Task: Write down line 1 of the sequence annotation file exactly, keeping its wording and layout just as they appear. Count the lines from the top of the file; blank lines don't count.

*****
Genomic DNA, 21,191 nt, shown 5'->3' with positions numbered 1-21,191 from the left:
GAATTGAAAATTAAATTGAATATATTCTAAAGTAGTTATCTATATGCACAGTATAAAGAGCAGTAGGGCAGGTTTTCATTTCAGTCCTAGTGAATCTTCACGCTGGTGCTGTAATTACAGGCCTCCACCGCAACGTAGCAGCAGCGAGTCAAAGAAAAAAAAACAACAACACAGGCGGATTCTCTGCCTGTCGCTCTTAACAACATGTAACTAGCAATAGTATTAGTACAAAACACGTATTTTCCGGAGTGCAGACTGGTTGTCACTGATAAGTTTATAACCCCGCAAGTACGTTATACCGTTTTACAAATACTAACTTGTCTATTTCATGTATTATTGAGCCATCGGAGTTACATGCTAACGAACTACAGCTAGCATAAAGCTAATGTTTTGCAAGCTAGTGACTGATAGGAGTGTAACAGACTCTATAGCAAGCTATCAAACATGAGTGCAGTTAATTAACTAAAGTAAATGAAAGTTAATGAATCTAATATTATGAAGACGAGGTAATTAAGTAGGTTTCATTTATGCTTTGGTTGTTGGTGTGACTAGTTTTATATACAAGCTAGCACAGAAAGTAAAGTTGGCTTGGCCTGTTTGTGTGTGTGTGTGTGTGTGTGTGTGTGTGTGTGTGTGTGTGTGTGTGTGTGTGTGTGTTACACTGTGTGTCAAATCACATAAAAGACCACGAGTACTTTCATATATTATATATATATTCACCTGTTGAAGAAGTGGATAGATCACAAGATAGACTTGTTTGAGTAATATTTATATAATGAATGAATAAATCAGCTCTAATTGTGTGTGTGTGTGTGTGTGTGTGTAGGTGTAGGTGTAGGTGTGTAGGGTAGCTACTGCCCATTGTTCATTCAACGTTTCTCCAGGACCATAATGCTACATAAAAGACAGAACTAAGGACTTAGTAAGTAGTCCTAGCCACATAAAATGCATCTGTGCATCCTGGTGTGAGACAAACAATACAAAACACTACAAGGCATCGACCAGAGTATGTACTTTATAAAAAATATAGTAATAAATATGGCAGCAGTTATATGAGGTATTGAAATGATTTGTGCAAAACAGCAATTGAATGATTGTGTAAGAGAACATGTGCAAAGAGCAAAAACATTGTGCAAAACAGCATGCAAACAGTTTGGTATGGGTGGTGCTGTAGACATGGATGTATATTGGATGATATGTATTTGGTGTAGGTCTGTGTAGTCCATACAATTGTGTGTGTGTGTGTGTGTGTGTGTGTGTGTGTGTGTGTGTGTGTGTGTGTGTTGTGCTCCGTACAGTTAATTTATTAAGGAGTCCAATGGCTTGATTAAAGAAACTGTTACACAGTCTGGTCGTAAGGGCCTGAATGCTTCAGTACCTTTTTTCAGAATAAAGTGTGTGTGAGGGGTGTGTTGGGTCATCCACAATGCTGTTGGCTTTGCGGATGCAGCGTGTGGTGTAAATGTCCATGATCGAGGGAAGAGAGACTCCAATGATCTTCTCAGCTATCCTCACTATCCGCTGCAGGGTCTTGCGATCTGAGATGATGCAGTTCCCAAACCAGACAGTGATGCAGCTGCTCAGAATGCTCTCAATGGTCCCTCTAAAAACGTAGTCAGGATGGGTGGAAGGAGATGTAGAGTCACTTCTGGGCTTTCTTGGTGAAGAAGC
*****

Genomic DNA, 21,191 nt, shown 5'->3' with positions numbered 1-21,191 from the left: